Mortgage and Lending with Pickering Group

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Friday's bond market has opened in positive territory despite the lack of economic data being released. The stock markets are mixed with the Dow down 29 points and the NASDAQ up 13 points. The bond market is currently up 20/32, but we will still see a small increase in this morning's mortgage rates due to noticeable weakness in bonds late yesterday.

The bond markets fell during late trading yesterday after the 30-year Bond auction was met with lackluster demand from investors. This led to afternoon selling in bonds and some mortgage lenders to revise rates higher late yesterday. Just how much of a difference in this morning's rates will be seen depends if your lender revised higher yesterday. Overall, I am expecting to see rates move higher by approximately .125 - .250 of a discount point over yesterday's morning rates.

There is no relevant economic news scheduled for release today. Accordingly, there is nothing to indicate that we could see the bond market give up this morning's gains. Because of this, I am shifting to a float recommendation across the board, at least temporarily. Next week's data is not of much concern to me with only a couple of important reports due out.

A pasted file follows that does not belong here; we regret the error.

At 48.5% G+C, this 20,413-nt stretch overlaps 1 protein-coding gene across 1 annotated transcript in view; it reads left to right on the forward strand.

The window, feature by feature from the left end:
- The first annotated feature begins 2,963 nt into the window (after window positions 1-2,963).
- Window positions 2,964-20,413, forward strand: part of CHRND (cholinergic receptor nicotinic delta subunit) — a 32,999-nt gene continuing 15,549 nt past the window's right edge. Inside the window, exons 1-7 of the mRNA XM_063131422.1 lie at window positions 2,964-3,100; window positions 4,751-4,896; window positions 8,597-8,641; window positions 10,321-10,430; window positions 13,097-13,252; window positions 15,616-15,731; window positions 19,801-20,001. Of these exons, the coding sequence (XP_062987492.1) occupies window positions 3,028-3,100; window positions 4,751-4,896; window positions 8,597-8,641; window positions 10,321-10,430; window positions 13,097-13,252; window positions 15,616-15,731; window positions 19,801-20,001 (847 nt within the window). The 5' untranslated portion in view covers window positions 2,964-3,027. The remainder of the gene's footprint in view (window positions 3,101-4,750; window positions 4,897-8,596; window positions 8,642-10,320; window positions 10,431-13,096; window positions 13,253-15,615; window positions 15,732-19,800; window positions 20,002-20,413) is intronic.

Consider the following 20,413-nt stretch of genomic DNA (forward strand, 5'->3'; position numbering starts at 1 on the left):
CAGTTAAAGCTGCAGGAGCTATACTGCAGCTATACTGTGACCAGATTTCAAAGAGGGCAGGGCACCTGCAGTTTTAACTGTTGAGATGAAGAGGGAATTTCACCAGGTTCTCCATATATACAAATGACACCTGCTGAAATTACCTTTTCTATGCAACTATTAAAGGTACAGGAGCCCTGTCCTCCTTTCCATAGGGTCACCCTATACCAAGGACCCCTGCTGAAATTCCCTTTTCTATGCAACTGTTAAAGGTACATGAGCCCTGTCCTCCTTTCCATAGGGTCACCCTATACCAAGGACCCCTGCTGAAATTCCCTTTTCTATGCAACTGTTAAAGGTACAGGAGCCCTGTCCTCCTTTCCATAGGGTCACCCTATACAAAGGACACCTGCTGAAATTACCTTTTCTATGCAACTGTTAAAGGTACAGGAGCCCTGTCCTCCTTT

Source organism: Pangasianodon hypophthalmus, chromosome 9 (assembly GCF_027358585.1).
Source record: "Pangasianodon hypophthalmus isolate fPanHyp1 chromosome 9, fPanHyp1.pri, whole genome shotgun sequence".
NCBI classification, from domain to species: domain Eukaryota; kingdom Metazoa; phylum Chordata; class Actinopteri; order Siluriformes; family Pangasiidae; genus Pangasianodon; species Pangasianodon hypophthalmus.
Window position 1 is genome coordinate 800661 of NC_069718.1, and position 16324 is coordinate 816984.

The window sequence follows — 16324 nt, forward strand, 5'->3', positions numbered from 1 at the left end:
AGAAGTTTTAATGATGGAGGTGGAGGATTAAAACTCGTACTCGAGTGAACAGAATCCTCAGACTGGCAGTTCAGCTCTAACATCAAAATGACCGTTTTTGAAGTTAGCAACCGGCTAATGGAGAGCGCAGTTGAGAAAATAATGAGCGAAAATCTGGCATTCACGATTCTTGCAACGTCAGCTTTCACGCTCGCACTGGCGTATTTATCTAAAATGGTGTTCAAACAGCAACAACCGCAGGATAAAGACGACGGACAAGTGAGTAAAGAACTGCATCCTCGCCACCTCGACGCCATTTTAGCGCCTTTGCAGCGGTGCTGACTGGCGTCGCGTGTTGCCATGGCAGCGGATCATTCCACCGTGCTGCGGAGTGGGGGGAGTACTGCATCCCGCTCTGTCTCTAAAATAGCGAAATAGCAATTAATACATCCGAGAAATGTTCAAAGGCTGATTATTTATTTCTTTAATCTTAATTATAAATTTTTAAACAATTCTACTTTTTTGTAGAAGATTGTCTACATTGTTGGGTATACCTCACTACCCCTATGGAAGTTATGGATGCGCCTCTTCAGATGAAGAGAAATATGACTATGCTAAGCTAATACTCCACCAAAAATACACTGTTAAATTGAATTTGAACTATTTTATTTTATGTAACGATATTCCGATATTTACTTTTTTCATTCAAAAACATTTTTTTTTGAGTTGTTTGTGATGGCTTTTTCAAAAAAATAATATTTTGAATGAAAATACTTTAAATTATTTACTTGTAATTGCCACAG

The first relevant report of the week doesn't come until Wednesday morning when we will see January's Retail Sales figures. This could mean that today's buying in bonds may carry into early next week. But, look for more details on next week's events in Sunday's weekly preview.  

If I were considering financing/refinancing a home,

 Cautiously Float if my closing was taking place within 7 days, 

 Cautiously Float if my closing was taking place between 8 and 20 days, 

 Cautiously Float if my closing was taking place between 21 and 60 days, 

 Cautiously Float if my closing was taking place over 60 days from now,

This is only my opinion of what I would do if I were financing a home. It is only an opinion and cannot be guaranteed to be in the best interest of all/any other borrowers.

Fannie Mae has announced that in 2008 they will be implementing price overlays for all loan products with FICO's under 680 and LTVs > 70%, as well as loans with subordinate financing and 2 unit properties. These changes could literally pop up on the rate matrix anytime between now and then with no warning, so floating a rate, even if the bond market is down 20 basis points could prove to be very costly. Any borrower on the fence with a FICO 70%

FICO 680+ No adjustment

FICO 660 - 679 -0.750

FICO 640 - 659 -1.25

FICO 620 - 639 -1.75

FICO < 620 -2.00


Comments (2)

Junk Eviction
Your blogs are always informative.  Junk
May 03, 2008 05:23 AM
James Wexler - Scottsdale, AZ

curious if you are still on AR or are using an outside blog primarily ??

Aug 06, 2008 05:13 PM